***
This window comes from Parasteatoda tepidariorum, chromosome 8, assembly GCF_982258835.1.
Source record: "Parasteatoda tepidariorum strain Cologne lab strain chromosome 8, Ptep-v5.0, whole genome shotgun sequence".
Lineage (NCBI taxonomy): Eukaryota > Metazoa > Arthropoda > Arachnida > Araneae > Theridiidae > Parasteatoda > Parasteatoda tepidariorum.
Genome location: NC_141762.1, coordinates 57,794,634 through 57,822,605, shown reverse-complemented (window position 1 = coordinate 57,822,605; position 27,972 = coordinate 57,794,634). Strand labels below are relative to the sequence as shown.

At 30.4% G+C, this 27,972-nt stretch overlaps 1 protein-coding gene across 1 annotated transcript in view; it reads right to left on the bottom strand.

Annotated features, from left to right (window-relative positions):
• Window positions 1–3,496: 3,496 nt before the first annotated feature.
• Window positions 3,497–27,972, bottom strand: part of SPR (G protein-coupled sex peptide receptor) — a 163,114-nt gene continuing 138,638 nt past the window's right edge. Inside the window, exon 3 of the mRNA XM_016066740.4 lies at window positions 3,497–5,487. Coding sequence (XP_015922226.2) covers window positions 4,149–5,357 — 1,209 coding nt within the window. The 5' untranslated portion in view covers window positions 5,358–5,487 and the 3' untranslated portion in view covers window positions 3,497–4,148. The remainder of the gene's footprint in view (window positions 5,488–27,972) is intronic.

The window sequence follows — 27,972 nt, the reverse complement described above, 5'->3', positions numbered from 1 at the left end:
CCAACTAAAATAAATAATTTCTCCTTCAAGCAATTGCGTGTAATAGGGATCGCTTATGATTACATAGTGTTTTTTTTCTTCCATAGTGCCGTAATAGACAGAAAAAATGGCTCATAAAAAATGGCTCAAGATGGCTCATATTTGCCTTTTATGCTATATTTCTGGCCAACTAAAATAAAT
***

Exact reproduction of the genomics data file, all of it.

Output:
This window comes from Parasteatoda tepidariorum, chromosome 8, assembly GCF_982258835.1.
Source record: "Parasteatoda tepidariorum strain Cologne lab strain chromosome 8, Ptep-v5.0, whole genome shotgun sequence".
Lineage (NCBI taxonomy): Eukaryota > Metazoa > Arthropoda > Arachnida > Araneae > Theridiidae > Parasteatoda > Parasteatoda tepidariorum.
Genome location: NC_141762.1, coordinates 57,794,634 through 57,822,605, shown reverse-complemented (window position 1 = coordinate 57,822,605; position 27,972 = coordinate 57,794,634). Strand labels below are relative to the sequence as shown.

At 30.4% G+C, this 27,972-nt stretch overlaps 1 protein-coding gene across 1 annotated transcript in view; it reads right to left on the bottom strand.

Annotated features, from left to right (window-relative positions):
• Window positions 1–3,496: 3,496 nt before the first annotated feature.
• Window positions 3,497–27,972, bottom strand: part of SPR (G protein-coupled sex peptide receptor) — a 163,114-nt gene continuing 138,638 nt past the window's right edge. Inside the window, exon 3 of the mRNA XM_016066740.4 lies at window positions 3,497–5,487. Coding sequence (XP_015922226.2) covers window positions 4,149–5,357 — 1,209 coding nt within the window. The 5' untranslated portion in view covers window positions 5,358–5,487 and the 3' untranslated portion in view covers window positions 3,497–4,148. The remainder of the gene's footprint in view (window positions 5,488–27,972) is intronic.

The window sequence follows — 27,972 nt, the reverse complement described above, 5'->3', positions numbered from 1 at the left end:
CCAACTAAAATAAATAATTTCTCCTTCAAGCAATTGCGTGTAATAGGGATCGCTTATGATTACATAGTGTTTTTTTTCTTCCATAGTGCCGTAATAGACAGAAAAAATGGCTCATAAAAAATGGCTCAAGATGGCTCATATTTGCCTTTTATGCTATATTTCTGGCCAACTAAAATAAAT